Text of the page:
Key features of the new legislation

New listing categories for threatened species that reflects international best practice

Introduces a risk-based approach to managing wildlife interactions that delivers a more streamlined licensing system while continuing to protect native plants and animals

Provides better consistency between jurisdictions on the process of listing species and strengthens the role of the NSW Scientific Committee

A consistent and rigorous process of identifying and listing areas of outstanding biodiversity value

Outcomes are already being delivered though a $100 million investment into threatened species projects in NSW though Saving our Species

Strengthening wildlife licensing

The Biodiversity Conservation Act 2016 proposes an updated and more efficient listing framework for threatened species that reflects international best practice. It also creates a new risk-based approach to managing wildlife interactions that will protect native plants and animals, establish minimum standards of animal care and maximise public safety.

Consultation raised concerns that changing the system would lead to reduced protections for wildlife. The new legislation carries over the existing protections afforded to native animals and plants. Instead of government using resources for lower risk activities, the new risk-based framework will allow resources to focus on compliance and enforcement for higher risk activities. We will increase transparency by establishing a public register of wildlife management and make it a strict liability offence for breaching biodiversity conservation licences.

Listing threatened species

Environment groups and scientists raised concerns about the proposal to harmonise state and federal listing processes. Provisions have been included in the Biodiversity Conservation Act 2016 to support the implementation of an inter-jurisdictional Memorandum of Understanding (MoU) on a Common Assessment Method. The Common Assessment Method is consistent with international practice and will deliver more consistent lists of threatened entities across Australian jurisdictions.

The Biodiversity Conservation Act 2016 will also strengthen the role of the NSW Scientific Committee (to be renamed the Threatened Species Scientific Committee) to enable it to deliver a more strategic and responsive listing process.

The new legislation also provides for establishment of a program for monitoring and assessing trends in the condition (extent and quality) of biodiversity in NSW.

Identifying Areas of Outstanding Biodiversity Value (AOBV)

The concept of ‘areas of outstanding biodiversity value’ (AOBV) was widely supported by environment, community and wildlife groups, environmental consultants, scientists, local councils and many individuals. Other stakeholders sought clarity on the criteria for any AOBV declaration and its declaration over existing agricultural land. The Biodiversity Conservation Act 2016 establishes clear scientific criteria for identifying AOBV that are consistent with the IUCN standard for identifying Key Biodiversity Areas. Modelling the approach taken for listing threatened entities, the Biodiversity Conservation Act 2016 prescribes the high level criteria while the detailed sub-criteria will be prescribed in the Regulations. Supporting guidelines will also be developed to help apply these criteria when identifying AOBVs.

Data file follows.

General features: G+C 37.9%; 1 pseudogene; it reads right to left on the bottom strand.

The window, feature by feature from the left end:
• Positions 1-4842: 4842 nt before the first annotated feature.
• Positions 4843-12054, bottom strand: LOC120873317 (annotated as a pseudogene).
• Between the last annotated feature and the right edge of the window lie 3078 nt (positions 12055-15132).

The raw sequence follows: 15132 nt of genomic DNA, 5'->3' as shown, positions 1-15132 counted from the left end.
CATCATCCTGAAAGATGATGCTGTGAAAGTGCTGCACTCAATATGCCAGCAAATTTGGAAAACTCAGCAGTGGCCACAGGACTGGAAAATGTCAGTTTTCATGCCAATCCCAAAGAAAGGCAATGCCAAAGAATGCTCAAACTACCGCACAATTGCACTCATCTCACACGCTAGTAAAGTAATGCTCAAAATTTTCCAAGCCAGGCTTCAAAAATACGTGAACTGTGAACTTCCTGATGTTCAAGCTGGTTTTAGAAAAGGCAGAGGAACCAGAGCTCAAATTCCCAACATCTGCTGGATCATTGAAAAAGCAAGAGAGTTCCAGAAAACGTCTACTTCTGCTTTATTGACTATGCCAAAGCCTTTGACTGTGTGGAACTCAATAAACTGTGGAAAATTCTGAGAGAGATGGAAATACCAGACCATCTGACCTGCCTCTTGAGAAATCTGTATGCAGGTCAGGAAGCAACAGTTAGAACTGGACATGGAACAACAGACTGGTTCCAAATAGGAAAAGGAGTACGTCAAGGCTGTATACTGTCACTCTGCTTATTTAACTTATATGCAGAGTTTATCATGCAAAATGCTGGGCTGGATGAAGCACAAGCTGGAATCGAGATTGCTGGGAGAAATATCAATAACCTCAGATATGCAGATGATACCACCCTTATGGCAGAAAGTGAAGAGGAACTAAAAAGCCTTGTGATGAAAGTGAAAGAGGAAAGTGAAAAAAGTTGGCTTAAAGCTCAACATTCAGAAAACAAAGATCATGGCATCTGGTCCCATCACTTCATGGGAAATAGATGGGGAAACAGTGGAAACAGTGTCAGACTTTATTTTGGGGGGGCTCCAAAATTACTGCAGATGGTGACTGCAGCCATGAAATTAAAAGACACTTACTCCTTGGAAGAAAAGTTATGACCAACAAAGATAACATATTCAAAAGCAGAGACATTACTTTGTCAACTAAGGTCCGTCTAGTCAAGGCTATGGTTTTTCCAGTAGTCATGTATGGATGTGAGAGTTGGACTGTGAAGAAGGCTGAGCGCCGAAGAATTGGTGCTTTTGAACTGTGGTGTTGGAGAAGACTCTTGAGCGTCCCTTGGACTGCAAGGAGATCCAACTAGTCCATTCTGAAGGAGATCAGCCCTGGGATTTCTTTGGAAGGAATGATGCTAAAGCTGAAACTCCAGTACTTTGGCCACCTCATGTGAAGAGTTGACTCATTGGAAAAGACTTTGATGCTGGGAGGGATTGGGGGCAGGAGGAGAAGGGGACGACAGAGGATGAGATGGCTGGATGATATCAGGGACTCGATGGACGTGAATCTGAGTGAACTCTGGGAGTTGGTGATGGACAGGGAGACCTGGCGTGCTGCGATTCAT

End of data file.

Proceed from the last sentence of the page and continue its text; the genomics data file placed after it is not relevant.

The Biodiversity Conservation Act 2016 provides legal protections for AOBVs, recognising these areas will represent the most valuable sites for biodiversity conservation across NSW.

It will be an offence to damage an AOBV without the appropriate approval (such as a development consent). Any development proposal located on an AOBV must be assessed using the biodiversity assessment method.

AOBVs are excluded from the land management framework set out in the Local Land Services Amendment Bill. This means clearing under the codes is not permitted in an AOBV.

Consultation will continue

  • The Biodiversity Conservation Act 2016 enables the Minister for the Environment to make wildlife management codes of practice. Additional codes will be developed with key stakeholders and exhibited in 2017.
  • Further consultation on the detailed sub-criteria for AOBV will take place in 2017 as the Regulation is made.
  • The NSW Government is strengthening strategic partnerships with wildlife rehabilitation providers to improve local wildlife populations. The NSW Government will contact the peak body representing the wildlife rehabilitation sector and key licensed individuals in early 2017 to discuss the progress of consultation and assessment already undertaken, with a view to further developing an accreditation program with the rehabilitation sector.